2

i would suggest you look into +1 Ogust (2H) wherein opener responds +1 = bad hand bad suit, +2 = bad hand good suit, +3 = good hand bad suit, +4 = good hand hand good suit. assuming a 5-11 weak 2, i would conclude i had a good hand & suit & respond 3D. partner then can choose between 3NT 4H & 5D. in duplicate responders 1st bid & openers 2nd ...


2

Much of the time your specific defence won't be against the strong pass itself, which is relatively easy to defend. In fact the pass itself can be a weakness of the system as your side can come in before the opponents have described their hand properly. If the pass is actually "super" strong you can defend it like a strong club (above answer). If the pass ...


2

Your question depends strongly on partnership agreements about 2C openings and followups. Evaluation as the weaker hand in the auction depends strongly on the types of hands partner might have. A reasonably common 2C agreement in the US follows these lines: 2C shows most hands with 22+ HCP, and shapely hands with 8.5+ top tricks (though e.g. AKQJxxxxx x x ...


2

There is something to be said for demanding a better quality suit for pre-empting in a minor in front of partner, only so that, with a good hand, partner is better judged to place the contract in 3NT. With a major partner is more likely to place the contract in 4 of your major. If partner has, say, Kx in your minor and enough outside, he might be able to ...


1

As ruds points out in his answer, the expert treatment here holding game-forcing or better values is to play Smolen Transfers. In this case the auction has gone: 1NT pass 2C pass 2D pass ? and (with * indicating the alertable transfer calls): - 2H shows game-invitational (only) values with exactly 4 spades and 5+ hearts; - 2S shows game-invitational ...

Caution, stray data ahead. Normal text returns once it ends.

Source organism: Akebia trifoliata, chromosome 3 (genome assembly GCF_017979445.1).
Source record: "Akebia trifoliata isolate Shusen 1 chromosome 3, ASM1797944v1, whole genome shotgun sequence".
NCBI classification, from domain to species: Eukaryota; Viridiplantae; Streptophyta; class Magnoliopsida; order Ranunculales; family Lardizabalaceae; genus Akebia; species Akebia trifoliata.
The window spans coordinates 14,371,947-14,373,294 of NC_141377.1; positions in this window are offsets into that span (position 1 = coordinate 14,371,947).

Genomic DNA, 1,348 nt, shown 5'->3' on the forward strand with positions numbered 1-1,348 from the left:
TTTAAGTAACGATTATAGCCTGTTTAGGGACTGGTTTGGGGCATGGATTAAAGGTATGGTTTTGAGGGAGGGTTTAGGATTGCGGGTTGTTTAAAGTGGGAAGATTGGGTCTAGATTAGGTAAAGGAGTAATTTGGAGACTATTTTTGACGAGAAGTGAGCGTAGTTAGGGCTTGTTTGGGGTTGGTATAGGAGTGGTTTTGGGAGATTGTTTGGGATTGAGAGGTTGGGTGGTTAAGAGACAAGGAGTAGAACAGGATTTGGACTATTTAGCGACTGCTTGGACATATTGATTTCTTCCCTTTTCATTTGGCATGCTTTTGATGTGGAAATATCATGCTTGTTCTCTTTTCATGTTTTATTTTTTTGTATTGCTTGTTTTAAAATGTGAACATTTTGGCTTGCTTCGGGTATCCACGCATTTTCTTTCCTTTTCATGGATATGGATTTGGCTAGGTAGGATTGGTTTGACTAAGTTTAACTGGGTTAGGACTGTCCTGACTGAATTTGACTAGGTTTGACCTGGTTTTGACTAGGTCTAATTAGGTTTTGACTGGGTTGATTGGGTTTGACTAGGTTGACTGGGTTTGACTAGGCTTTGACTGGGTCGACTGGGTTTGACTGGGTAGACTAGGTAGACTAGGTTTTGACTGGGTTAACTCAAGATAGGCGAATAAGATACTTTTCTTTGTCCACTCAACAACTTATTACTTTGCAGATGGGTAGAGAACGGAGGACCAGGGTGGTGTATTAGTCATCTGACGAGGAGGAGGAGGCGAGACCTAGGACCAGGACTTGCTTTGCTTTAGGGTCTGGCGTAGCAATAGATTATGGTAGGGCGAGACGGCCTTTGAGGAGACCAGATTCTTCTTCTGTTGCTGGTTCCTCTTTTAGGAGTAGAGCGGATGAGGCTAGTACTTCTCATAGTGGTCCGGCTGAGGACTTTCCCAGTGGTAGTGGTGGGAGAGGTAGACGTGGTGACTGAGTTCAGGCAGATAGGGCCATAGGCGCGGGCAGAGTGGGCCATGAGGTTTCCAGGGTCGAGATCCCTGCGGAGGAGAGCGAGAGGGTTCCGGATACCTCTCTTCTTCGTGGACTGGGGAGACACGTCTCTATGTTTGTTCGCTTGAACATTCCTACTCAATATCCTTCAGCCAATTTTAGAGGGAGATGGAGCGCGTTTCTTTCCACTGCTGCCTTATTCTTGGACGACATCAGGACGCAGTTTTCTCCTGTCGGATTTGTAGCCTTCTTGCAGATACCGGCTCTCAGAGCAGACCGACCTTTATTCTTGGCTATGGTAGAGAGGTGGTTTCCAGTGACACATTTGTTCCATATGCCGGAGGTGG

1

Possibly the most likely scenario for a responder to end up as a captain is when the responder does a weak take-out. i.e. Opener opens 1 of a suit, Responder says 1 of a different suit, Opener says 2 of his original suit, Responder says 2 of his original suit. Opener passes because it is clear there is no good match, and knows that Responder has chosen to ...


1

Given these assumptions: RHO's overcall is a weak jump overcall; and You and partner are laying a fairly standard 5-card major system with no agreements other than negative doubles for this auction. Then my recommendation is to make a Negative Double. My expectation is that when both majors are unbid, as here, then such a double at this level promises ...


1

If you are playing with a regular partner, you may introduce some conventions. This includes things like underbidding in front of partner and expecting them to adjust for it. Many players I see always underbid and prefer to play a bagging game rather than risk getting set. The problem is that by underbidding, you are losing out on all those 10s that you ...


1

Turn them loose with a computer simulation at first so they can get lots of hands in. Only after seeing the general structure of play will they understand what to even consider when bidding. I suggest a computer simulation as it means you don't have to spend time playing with a completely clueless person and they can learn on their own. If you situation is ...


1

In general, I prefer not to raise a one-level opening bid without the requisite number of trumps, as one tends to use the law of total tricks to decide how the level to which to compete. When partner has opened a weak 2 bid or overcalled in a pre-emptive manner, you are in control and raising with fewer trumps but a lower honour is feasible as you know you ...


1

A lot of "butt-in" interventions are there not so much in a constructive manner to try to find the best contract but to interfere with the opponents' bidding system, which is usually less equipped to deal with it. Pick up most bidding systems and it can be pages and pages of bids and responses and rebids etc, and very little on what to do if the opponents ...


1

I find only 2 disadvantages of precision. Opponents frequently interfere & sometimes psych with the only the desire to interfere. By using control count responses that take into account that interference, that interference is welcome. Thus the disadvantage becomes an advantage. Finding a Precision partner even in a very large club is a challenge. Most ...



Only top voted, non community-wiki answers of a minimum length are eligible